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Saturday, January 02, 2010

Know Your Role - How About Their Roles?

It seems pretty obvious that employees need to know what their own jobs require -- their roles, responsibilities and authority levels. We don't expect people to do their jobs effectively if they don't know what they are supposed to be doing. However, one area that people tend to ignore is how well employees understand what OTHER PEOPLE DO in their organizations. Why might that be important?

Recently, I was doing some training in customer service and defusing hostile customers for a fairly large organization. A constant theme kept emerging (and it's quite common). A customer would call in with some sort of difficulty or problem, and the person answering the phone would transfer the caller to someone else. Unfortunately, the next person taking the call was not the right person, or was unavailable, leaving the customer to leave voice mail, or once again, get shuffled to someone else. Often the frustrated customer would end up calling the first person back to holler at them.

How does this happen? Are employees stupid? Or perhaps can't be bothered? Probably not. They simply lack the information they need to provide good quality customer service to callers. And what's the outcome? First, angry customers. Second, stress and frustration on the part of staff caught in this shuffle. Third, some terrible inefficiencies for the organization itself, which impacts the bottom line.

The problem is that we don't educate staff in the "bigger picture". In this case, that bigger picture relates to what other people do, their various expertise, and the relationship of other employee's jobs to each other. Before we talk about specific "fixes", consider this.

It's very rare that employees work is independent of the work of other people in their workplaces. These days, getting jobs done has become more complicated, where the ability to get something accomplished often involves cooperation with others, or some degree of teamwork. Customer service aside, workplaces where people understand their own jobs and the jobs of others (like how the whole puzzle fits together) are going to be more effective and more productive.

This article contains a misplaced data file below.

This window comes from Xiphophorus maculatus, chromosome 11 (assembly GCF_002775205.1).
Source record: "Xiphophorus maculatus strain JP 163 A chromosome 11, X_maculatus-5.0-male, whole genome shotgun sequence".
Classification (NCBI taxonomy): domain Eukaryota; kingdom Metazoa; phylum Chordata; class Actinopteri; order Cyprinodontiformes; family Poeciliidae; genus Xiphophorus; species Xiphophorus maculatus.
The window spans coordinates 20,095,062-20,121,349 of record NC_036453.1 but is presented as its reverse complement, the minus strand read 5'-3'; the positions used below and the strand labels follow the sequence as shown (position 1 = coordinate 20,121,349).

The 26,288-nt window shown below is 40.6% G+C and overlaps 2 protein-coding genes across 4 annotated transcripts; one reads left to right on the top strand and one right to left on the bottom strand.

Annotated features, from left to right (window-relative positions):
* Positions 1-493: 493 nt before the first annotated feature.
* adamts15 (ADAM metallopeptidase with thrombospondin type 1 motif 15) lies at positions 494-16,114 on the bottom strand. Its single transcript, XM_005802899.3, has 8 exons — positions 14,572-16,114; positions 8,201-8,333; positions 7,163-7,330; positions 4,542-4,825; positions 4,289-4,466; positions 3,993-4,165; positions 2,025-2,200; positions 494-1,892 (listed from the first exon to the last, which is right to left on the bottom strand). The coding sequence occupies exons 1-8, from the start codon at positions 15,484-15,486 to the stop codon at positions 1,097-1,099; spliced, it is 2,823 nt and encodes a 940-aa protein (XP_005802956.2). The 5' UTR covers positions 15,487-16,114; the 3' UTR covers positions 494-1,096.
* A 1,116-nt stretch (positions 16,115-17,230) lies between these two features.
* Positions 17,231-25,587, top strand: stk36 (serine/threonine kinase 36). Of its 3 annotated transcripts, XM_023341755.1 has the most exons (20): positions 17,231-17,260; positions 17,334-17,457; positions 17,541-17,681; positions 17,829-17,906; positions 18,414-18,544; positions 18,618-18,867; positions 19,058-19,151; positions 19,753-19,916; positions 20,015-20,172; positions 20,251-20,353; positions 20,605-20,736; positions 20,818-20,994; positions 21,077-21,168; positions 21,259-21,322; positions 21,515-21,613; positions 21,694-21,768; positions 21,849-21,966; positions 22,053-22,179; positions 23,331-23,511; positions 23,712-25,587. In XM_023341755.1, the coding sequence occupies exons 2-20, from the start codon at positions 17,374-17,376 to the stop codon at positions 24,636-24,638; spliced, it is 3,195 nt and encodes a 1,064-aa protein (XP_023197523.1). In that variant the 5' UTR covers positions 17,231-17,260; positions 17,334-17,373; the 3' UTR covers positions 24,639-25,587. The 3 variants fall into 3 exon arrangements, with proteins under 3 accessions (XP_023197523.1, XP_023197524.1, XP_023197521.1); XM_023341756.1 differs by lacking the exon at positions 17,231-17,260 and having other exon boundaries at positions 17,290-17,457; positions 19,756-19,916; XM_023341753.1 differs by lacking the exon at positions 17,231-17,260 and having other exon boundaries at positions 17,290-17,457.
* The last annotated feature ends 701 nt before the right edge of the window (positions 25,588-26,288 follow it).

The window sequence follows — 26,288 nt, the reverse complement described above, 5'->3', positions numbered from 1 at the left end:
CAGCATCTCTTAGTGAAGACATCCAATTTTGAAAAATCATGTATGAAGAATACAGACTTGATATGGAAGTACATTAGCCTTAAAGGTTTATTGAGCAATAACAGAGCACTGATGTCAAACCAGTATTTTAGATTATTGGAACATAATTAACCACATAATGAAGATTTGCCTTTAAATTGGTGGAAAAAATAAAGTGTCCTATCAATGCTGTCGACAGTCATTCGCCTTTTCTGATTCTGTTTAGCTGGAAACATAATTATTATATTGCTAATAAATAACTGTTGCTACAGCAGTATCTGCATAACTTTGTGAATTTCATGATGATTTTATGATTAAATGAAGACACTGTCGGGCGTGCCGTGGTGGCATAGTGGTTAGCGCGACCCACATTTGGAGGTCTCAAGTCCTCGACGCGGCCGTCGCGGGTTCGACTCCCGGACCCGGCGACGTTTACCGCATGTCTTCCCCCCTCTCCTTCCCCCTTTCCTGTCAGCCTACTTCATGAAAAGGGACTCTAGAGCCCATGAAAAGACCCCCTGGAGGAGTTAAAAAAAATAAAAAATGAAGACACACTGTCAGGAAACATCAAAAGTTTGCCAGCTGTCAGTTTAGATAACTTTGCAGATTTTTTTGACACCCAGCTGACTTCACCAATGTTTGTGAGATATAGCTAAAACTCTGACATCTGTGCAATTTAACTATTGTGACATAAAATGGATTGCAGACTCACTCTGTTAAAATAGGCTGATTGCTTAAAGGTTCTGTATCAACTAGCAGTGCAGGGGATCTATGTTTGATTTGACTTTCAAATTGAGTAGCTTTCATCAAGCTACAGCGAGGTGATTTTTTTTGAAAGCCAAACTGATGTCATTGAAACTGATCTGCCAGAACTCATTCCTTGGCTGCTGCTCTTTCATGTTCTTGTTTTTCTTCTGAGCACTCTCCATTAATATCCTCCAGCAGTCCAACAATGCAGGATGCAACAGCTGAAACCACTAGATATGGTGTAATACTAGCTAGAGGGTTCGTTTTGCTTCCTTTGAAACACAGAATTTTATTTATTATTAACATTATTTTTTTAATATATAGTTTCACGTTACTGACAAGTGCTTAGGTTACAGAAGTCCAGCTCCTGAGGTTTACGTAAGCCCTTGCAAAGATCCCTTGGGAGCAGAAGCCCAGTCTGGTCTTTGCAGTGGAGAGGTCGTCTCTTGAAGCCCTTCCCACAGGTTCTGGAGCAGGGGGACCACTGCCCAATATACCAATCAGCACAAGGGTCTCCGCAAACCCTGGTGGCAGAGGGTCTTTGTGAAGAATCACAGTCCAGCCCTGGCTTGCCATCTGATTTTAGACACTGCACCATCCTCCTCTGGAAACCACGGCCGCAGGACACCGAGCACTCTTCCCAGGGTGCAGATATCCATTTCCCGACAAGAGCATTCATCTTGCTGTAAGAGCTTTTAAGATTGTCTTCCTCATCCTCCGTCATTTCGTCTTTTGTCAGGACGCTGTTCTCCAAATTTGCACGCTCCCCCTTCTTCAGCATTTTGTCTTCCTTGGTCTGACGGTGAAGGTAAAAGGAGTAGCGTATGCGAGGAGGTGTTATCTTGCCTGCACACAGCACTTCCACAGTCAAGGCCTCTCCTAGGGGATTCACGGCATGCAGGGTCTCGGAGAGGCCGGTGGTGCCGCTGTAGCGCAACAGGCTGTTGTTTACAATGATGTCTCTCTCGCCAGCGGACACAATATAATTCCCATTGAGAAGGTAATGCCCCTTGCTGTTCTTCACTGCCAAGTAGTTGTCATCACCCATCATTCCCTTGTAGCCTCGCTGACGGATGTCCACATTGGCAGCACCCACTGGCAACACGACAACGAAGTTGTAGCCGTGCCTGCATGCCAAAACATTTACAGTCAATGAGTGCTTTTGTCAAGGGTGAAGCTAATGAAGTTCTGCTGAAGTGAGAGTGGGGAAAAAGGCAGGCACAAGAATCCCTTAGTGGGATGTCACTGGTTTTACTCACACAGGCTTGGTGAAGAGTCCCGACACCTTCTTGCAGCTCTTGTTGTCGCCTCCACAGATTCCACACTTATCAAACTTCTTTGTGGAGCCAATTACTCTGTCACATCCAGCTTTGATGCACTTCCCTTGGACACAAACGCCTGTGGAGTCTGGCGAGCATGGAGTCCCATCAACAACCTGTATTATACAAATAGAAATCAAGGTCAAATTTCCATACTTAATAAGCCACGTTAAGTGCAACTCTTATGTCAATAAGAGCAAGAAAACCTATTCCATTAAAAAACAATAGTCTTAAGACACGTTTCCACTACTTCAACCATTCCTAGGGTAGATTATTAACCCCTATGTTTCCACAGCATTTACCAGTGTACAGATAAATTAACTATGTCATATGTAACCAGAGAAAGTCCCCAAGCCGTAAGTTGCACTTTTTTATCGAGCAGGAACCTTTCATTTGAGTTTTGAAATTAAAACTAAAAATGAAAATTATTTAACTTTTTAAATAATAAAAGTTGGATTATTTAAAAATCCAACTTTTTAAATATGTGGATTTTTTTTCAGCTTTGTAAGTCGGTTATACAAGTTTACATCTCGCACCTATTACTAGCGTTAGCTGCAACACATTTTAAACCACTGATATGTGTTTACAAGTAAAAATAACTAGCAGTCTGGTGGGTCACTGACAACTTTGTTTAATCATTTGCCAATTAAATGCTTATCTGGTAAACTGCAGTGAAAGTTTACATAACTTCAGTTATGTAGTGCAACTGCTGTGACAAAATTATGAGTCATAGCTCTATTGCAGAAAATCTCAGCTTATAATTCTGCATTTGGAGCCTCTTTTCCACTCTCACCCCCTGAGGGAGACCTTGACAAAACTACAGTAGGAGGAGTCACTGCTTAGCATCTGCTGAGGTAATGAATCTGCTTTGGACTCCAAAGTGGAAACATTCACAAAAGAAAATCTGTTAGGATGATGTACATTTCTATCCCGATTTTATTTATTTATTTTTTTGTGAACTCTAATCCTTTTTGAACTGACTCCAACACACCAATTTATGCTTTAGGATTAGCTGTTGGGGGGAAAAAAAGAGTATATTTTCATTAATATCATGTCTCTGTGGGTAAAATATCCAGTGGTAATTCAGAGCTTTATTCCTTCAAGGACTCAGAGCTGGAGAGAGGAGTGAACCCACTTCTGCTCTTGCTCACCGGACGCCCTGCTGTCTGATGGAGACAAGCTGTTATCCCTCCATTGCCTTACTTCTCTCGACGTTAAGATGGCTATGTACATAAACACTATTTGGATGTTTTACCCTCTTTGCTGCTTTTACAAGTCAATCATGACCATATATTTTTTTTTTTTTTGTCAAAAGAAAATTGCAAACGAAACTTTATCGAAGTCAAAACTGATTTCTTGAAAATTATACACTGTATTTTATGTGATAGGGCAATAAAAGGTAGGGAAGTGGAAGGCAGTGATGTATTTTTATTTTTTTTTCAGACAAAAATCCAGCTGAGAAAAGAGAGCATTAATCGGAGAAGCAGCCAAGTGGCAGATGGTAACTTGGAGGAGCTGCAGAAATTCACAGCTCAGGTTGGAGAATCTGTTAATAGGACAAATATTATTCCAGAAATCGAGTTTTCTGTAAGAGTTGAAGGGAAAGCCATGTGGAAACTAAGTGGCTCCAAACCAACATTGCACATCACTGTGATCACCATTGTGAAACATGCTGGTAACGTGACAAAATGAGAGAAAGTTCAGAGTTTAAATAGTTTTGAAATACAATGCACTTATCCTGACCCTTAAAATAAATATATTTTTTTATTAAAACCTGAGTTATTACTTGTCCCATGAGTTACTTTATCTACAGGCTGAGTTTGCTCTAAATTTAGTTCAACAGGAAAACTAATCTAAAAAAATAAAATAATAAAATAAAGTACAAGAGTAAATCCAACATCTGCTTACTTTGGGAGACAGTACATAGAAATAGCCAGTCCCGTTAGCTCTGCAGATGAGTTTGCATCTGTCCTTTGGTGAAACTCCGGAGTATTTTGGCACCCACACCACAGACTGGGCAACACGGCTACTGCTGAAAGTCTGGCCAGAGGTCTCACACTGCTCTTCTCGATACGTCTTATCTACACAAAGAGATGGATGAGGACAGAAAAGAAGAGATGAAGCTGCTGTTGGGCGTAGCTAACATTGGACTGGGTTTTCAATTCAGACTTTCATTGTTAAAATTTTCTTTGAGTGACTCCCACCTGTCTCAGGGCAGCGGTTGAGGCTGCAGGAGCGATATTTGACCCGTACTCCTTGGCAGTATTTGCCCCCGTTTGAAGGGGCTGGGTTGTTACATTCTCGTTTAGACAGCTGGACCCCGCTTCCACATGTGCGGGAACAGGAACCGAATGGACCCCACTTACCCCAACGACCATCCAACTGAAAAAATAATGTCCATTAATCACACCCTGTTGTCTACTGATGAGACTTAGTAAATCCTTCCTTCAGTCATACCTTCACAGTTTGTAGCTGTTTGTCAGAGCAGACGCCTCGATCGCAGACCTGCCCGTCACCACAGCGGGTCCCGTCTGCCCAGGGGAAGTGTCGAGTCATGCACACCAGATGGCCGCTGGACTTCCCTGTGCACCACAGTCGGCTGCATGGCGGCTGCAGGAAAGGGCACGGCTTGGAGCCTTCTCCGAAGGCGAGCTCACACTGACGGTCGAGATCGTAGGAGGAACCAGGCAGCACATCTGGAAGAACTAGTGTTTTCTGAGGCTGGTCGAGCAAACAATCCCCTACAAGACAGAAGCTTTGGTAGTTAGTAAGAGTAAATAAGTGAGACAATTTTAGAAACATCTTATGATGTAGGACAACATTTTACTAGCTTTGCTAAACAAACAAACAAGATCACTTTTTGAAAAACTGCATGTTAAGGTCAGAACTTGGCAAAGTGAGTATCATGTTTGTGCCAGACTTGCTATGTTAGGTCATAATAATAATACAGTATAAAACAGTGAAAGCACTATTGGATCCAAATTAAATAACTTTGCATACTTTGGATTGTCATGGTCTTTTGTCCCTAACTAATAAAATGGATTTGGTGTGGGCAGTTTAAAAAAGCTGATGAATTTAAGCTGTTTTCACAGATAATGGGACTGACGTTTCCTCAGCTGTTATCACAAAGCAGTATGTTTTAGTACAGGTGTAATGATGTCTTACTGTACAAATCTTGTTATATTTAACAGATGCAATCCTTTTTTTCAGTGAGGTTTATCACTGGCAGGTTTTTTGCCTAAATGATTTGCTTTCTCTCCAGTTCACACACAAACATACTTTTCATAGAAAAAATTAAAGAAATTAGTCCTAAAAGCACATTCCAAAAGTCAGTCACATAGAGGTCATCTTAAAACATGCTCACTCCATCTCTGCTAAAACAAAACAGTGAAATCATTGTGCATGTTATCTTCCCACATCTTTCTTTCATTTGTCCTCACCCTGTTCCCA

Helping People Understand The Larger Puzzle

New employees should be oriented and educated not just about their own jobs, but about what other people do, and who to talk to when faces with different kinds of situations. They need to know who has decision-making power, and who has expertise they may need. That's far more important than knowing where the washrooms are (well, that's debatable!).

Workplaces are constantly changing. Responsibilities change, and so do job roles. Management should take an active role in keeping employees up to date about changes that affect not only their own jobs, but the jobs and roles of others. This is even more important in team based and project based environments. Regular staff meetings can be used to do this in an ongoing way, and need not be time intensive. Often, staff updates can take only a very few minutes.

Here's the most important part. And this applies to every employee. Employees tend to hesitate about asking too many questions, for fear of looking stupid or being perceived as a nuisance. They rely on the human resources department or their supervisor to tell them what they need to know. Unfortunately, supervisors don't always know what employees need to know, or haven't thought about it, and they can't read minds. So, it's important that employees take on responsibility for their own understanding of what other people do. Employees! Listen up! ASK! You can't do your job well if you don't know your own role and what other people do. You can't do your job if you don't know where to refer a customer with a particular problem.

Let's end this by listing some things that people should know:

  • Who has authority to make decisions about specific issues (which people, which issues)?
  • Where does the expertise lie to deal with particular issues?
  • What procedures should be used to involve people who need to be involved in a particular issue?
  • When a particular person who needs to be involved is unavailable, is there a backup procedure (someone else to contact)?

The nice part about all this is that it isn't rocket science, but it is neglected. Human resources, managers and employees can all take responsibility and make sure that employees know and understand their own job responsibilities and roles, and those of others who fit into the completed "puzzle" of getting things done effectively and efficiently.
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